In many European countries, extremist parties— espousing racist, anti-immigrant or anti minority policies—are part of the political landscape. Their platforms vary, with some corresponding to traditional far-right parties. But they frequently define themselves by strong opposition to particular groups, including Muslims and immigrants (particularly among parties in western Europe) and Roma (in eastern Europe).
A senior commander of the powerful Iranian Revolutionary Guards was assassinated as he travelled from Damascus, authorities said on Thursday, in a development that spotlights the country’s role in the Syrian civil war.
General Hassan Shateri was killed on Tuesday in an ambush on the way from Damascus towards the Lebanese capital, the Iranian authorities said. They blamed the attack on Israel.
Gen Shateri was also in charge of the Iranian of the Iranian Committee for the Reconstruction of Lebanon, set up after the devastating war in 2006 between Israel and the Iran supported Shiite Hezbollah militia.
He died “at the hands of Zionist regime mercenaries and backers,” the force’s spokesman, Ramezan Sherif, said in the statement.
Abolishing Sang Chatti: Pakistan Works to Prevent Compensation Marriage and Other Forms of Violence Against Women
Seven-year-old Izzo Bibi* lives in a small village in the province of Sindh in southern Pakistan. Her father cannot afford to send her to school but her mother has taught her traditional Sindhi embroidery. Izzo’s older cousin Sheeno* used to help her learn new embroidery motifs.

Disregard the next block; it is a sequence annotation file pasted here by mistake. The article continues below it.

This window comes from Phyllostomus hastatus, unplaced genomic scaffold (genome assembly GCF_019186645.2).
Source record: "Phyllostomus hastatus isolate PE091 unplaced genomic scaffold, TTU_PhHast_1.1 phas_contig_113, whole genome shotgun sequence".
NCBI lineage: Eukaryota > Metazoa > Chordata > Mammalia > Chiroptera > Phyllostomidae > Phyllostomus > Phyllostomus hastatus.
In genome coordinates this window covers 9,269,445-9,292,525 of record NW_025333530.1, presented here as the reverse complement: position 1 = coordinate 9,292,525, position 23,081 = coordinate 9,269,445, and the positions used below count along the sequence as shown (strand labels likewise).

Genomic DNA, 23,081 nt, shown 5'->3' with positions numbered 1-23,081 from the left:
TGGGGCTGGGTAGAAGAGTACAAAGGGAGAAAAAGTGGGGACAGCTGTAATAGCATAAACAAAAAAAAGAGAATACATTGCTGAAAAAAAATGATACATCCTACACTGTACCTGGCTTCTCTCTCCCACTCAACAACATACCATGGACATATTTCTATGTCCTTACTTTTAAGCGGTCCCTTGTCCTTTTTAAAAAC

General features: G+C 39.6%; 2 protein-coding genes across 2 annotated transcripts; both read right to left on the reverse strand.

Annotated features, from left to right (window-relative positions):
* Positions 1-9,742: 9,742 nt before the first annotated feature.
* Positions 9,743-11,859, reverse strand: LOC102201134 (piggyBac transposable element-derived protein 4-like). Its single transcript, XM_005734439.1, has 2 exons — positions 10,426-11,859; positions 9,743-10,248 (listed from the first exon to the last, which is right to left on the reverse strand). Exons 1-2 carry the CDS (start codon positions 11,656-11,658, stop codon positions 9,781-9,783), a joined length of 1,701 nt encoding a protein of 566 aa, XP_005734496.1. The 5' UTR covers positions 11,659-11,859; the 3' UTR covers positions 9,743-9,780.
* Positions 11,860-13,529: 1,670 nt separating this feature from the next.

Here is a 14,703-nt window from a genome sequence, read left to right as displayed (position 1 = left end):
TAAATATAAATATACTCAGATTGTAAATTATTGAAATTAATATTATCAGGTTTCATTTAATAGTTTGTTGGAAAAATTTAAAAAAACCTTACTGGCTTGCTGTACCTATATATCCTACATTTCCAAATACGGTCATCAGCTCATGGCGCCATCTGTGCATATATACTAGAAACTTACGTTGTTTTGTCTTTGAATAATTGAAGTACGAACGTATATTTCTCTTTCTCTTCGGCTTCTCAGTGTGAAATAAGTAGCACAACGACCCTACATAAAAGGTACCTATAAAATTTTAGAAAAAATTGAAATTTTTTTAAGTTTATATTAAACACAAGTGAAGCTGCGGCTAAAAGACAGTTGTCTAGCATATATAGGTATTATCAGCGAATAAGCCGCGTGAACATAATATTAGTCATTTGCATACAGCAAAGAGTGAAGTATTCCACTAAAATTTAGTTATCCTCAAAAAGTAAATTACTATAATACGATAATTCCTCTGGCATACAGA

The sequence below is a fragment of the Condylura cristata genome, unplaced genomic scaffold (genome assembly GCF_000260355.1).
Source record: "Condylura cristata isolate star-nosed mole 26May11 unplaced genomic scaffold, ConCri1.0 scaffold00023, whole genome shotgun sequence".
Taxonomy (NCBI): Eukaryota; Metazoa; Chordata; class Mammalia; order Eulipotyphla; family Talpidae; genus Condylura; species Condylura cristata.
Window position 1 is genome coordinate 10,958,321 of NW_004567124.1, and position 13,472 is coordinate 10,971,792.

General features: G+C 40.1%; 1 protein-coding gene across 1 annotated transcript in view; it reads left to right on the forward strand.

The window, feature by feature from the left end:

When Izzo’s paternal uncle murdered his neighbour, the faislo (also called Jirga, the decision-making tribal gathering) demanded two girls from the murderer’s family as Sang Chatti (compensation marriage). At only 12 years of age, Sheeno was forcibly taken away by the aggrieved family. She did not even get to gather her belongings. The point was to punish the family by treating her harshly. No wedding ceremony took place. There was no music, no laughter — only Sheeno’s screams while she was being separated from her family.
The only news her mother received was that her daughter was being made to do household chores, wear worn-out clothes, walk barefooted and live as the wife of a 40-year-old man. Today Sheeno lives with both physical and emotional abuse and for the rest of her life she will be a taano (insult) for being a murderer’s daughter.
The Jirga’s decision had not yet been fully enforced and Sheeno’s suffering was deemed insufficient to compensate for the crime. According to the local elders, 7-year-old Izzo Bibi was also to be handed over to the aggrieved family as compensation.
Having witnessed Sheeno’s fate with her own eyes, Izzo’s fears worsened when she was told by her friends that she would also be sent as compensation as a wife to a 28-year-old man. Anticipating this, Izzo’s father sent her away for a few days.
Furthermore Izzo’s father decided not to obey the tribal decree, risking his life to stand up to the tribal custom. With a local lawyer, he submitted an application to the Supreme Court of Pakistan. His case was heard by the Supreme Court in 2011 which gave directions to the police to arrest the Jirga members and suspend its decision.